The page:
Category Archives: Politics

The spy who came in from the beltway: Breach ***1/2

By Dennis Hartley

(Originally posted on Digby’s Hullabaloo on March 3, 2007)

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Early in 2001, the FBI capped off its investigation of the most serious national security breach in U.S. history by arresting Robert Hanssen, who had used his access as the Bureau’s top Soviet counter-intelligence expert to sell classified information to the KGB. That case is dramatized in Breach, a superb new film starring Chris Cooper (in an Oscar-caliber performance) as Hanssen and directed by Billy Ray, who previously helmed Shattered Glass (another true tale dealing with deception and betrayal).

The film opens just a few months prior to the arrest. A young, ambitious field agent, Eric O’Neill (Ryan Philippe) is tasked to work in Hanssen’s office as his assistant, while surreptitiously reporting on his boss’s activities (O’Neill has been told that Hanssen is under suspicion of engaging in “sexual perversion” while on the taxpayer’s dime).

The officious, guarded and inherently suspicious Hanssen is a tough nut to crack; when O’Neill introduces himself on his first day of work, Hanssen barks “Your name is Clerk, and my name is Sir” before slamming his office door shut. However, as O’Neill ingratiates himself into his boss’s life, he is surprised to find him admirable in many ways; he appears to be a true patriot, a good Catholic, and a dedicated “family man”. O’Neill can’t seem to dig up any dirt on the increasingly puzzling “perversion” charges.

When he confronts his real boss (Laura Linney) with his doubts, she lets the cat out of the bag and admits that he has been the victim of a ruse to ensure he could gain Hanssen’s trust. Hanssen, she tells him, is actually under investigation for something more ominous; he is suspected of selling information to the Soviets, possibly over a period of 20-odd years. The degree of damage from this breach is so devastating, that “We (the intelligence community) might as well have all stayed home (all those years).”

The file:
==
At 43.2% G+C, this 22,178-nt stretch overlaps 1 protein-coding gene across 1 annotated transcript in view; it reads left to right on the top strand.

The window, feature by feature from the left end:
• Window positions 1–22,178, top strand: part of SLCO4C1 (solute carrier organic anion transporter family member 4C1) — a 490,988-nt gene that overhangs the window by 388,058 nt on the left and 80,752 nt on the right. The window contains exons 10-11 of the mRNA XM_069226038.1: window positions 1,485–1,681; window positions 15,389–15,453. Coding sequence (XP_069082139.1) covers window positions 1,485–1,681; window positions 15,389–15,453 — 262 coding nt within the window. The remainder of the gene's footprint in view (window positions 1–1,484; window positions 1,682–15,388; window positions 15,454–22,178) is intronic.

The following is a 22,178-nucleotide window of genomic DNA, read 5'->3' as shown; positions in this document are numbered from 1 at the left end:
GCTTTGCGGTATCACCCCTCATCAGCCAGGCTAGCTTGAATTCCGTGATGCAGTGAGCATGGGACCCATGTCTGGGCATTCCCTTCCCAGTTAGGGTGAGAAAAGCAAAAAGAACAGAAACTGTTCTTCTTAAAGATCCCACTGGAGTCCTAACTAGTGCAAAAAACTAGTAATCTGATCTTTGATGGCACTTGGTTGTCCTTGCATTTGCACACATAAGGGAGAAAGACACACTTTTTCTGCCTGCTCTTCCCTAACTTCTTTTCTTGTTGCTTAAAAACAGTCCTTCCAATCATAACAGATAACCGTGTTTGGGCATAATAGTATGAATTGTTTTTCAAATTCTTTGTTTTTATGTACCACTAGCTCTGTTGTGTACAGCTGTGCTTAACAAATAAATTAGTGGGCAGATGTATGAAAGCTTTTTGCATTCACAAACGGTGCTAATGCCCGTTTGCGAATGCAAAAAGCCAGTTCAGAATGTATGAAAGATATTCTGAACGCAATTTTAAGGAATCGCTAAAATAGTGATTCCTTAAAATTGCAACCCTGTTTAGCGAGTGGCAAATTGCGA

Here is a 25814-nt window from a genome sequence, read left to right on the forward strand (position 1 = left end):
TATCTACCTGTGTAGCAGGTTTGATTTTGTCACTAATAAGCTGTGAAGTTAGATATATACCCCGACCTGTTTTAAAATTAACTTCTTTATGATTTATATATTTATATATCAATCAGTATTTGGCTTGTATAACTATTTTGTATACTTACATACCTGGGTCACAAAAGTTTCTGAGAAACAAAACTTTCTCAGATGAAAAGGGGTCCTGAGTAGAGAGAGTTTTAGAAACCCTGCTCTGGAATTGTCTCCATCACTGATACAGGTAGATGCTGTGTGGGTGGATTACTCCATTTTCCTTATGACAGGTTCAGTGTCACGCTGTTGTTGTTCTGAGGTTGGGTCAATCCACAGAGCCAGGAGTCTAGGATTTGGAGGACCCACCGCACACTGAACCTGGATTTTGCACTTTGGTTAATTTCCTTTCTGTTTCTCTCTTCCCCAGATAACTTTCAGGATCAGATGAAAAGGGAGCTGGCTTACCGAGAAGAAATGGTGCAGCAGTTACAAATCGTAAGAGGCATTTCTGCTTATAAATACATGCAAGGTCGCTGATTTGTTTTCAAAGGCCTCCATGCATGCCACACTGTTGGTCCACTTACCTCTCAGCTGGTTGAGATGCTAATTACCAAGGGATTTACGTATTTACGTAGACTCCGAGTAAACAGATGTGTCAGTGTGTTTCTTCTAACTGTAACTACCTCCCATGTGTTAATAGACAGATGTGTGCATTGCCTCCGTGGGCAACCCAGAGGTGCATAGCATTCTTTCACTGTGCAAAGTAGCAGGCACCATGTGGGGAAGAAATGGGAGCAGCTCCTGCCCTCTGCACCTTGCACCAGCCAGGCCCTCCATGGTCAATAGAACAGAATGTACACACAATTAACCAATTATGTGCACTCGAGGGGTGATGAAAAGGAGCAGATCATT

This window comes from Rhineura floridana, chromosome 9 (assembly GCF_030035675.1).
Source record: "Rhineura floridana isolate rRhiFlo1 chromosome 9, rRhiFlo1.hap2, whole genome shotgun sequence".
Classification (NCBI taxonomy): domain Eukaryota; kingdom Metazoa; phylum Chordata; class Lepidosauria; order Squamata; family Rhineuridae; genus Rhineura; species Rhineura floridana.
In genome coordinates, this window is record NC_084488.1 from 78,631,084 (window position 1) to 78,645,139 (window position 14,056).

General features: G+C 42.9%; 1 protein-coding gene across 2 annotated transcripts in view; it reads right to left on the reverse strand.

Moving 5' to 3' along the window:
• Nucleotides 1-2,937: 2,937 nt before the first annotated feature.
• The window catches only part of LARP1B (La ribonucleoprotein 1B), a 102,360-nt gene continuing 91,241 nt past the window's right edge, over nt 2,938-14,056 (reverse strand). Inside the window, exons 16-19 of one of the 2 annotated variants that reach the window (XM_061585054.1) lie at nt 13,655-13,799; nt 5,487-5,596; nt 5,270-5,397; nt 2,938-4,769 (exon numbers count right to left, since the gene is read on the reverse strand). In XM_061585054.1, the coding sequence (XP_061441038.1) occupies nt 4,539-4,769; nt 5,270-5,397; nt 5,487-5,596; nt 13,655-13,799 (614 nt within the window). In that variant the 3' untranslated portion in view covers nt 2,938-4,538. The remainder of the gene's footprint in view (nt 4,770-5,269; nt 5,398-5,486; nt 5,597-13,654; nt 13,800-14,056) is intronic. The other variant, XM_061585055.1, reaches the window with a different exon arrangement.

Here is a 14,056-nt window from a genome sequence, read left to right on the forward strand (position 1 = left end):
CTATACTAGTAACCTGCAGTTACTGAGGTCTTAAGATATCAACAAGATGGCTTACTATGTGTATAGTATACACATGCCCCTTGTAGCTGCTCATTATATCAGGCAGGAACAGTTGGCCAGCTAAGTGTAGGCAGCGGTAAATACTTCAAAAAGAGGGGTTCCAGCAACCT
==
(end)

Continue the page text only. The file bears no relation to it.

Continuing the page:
Some may find the film bereft of nail-biting suspense; but real-life espionage isn’t always as intriguing as a Le Carre novel or exciting like a Bond film. When the credits roll, Hanssen remains a cipher; although we are shown enough to quash any agent 007 comparisons (unbeknownst to his wife, he videotaped their lovemaking and got his jollies mailing copies to cronies-the very antithesis of suave and sophisticated, I’d wager). If Hanssen recalls any fictional character, it would be a protagonist from a Graham Greene novel (typically a bitter, world-weary public servant, mulled in Catholic guilt).

The film abounds with excellent performances; it’s certainly the best work Philippe has done to date. Dennis Haysbert and Gary Cole lend good support, and Bruce Davison (as O’Neill’s father) makes the most of a brief, poignant scene with Philippe.

Touch me, I’m sick: Sicko ***1/2

By Dennis Hartley

(Originally posted on Digby’s Hullabaloo on July 7, 2007)

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Oh, Michael-you are such a pill.

Our favorite cuddly corn-fed agitprop filmmaker is back to stir up some doo-doo, spark national debate and make pinko-hatin’ ‘murcan “patriots” twitch and shout. Unless you’ve been living in a cave and have somehow missed the considerable amount of pre-release hype, you have likely gleaned that I am referring to documentary maestro Michael Moore’s meditation on the current state of the U.S. health care system, Sicko.

Moore grabs our attention right out of the gate with a real Bunuel moment. Over the opening credits, we are treated to shaky home video depicting a man pulling up a flap of skin whilst patiently stitching up a gash on his knee with a needle and thread, as Moore deadpans in V.O. (with his cheerful Midwestern countenance) that the gentleman is an avid cyclist- and one of the millions of Americans who cannot afford health insurance.

Moore doesn’t waste any time showing us the flipside of the issue-even those who are “lucky” enough to have health coverage often end up with the short end of the stick as well. A young woman, knocked unconscious in a high speed auto collision and rushed to the ER via ambulance, was later denied coverage for the ambulance ride by her insurance company because it was not “pre-approved”. She ponders incredulously as to exactly how she was supposed to have facilitated “pre-approval” in such a scenario (as do we).

The film proceeds to delve into some of some of the other complexities contributing to the overall ill health of our current system; such as the monopolistic power and greed of the pharmaceutical companies, the lobbyist graft, and (perhaps most depressing of all) the heartless bureaucracy of a privatized health “coverage” system that focuses first and foremost on profit, rather than on actual individual need.